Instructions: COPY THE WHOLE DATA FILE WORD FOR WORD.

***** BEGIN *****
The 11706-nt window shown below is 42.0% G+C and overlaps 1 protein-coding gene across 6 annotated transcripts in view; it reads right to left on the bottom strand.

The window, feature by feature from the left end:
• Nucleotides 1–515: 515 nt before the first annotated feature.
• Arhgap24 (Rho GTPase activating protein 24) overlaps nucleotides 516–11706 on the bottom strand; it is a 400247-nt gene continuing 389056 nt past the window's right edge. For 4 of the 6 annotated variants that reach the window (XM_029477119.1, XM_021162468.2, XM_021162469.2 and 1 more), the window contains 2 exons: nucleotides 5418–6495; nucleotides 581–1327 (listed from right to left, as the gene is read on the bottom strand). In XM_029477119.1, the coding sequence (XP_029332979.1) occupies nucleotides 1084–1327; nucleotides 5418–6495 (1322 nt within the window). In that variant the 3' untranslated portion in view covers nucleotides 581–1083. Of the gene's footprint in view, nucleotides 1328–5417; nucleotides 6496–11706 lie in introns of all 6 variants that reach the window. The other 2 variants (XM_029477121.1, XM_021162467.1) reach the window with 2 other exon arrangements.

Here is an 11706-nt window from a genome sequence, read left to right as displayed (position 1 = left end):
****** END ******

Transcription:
The 11706-nt window shown below is 42.0% G+C and overlaps 1 protein-coding gene across 6 annotated transcripts in view; it reads right to left on the bottom strand.

The window, feature by feature from the left end:
• Nucleotides 1–515: 515 nt before the first annotated feature.
• Arhgap24 (Rho GTPase activating protein 24) overlaps nucleotides 516–11706 on the bottom strand; it is a 400247-nt gene continuing 389056 nt past the window's right edge. For 4 of the 6 annotated variants that reach the window (XM_029477119.1, XM_021162468.2, XM_021162469.2 and 1 more), the window contains 2 exons: nucleotides 5418–6495; nucleotides 581–1327 (listed from right to left, as the gene is read on the bottom strand). In XM_029477119.1, the coding sequence (XP_029332979.1) occupies nucleotides 1084–1327; nucleotides 5418–6495 (1322 nt within the window). In that variant the 3' untranslated portion in view covers nucleotides 581–1083. Of the gene's footprint in view, nucleotides 1328–5417; nucleotides 6496–11706 lie in introns of all 6 variants that reach the window. The other 2 variants (XM_029477121.1, XM_021162467.1) reach the window with 2 other exon arrangements.

Here is an 11706-nt window from a genome sequence, read left to right as displayed (position 1 = left end):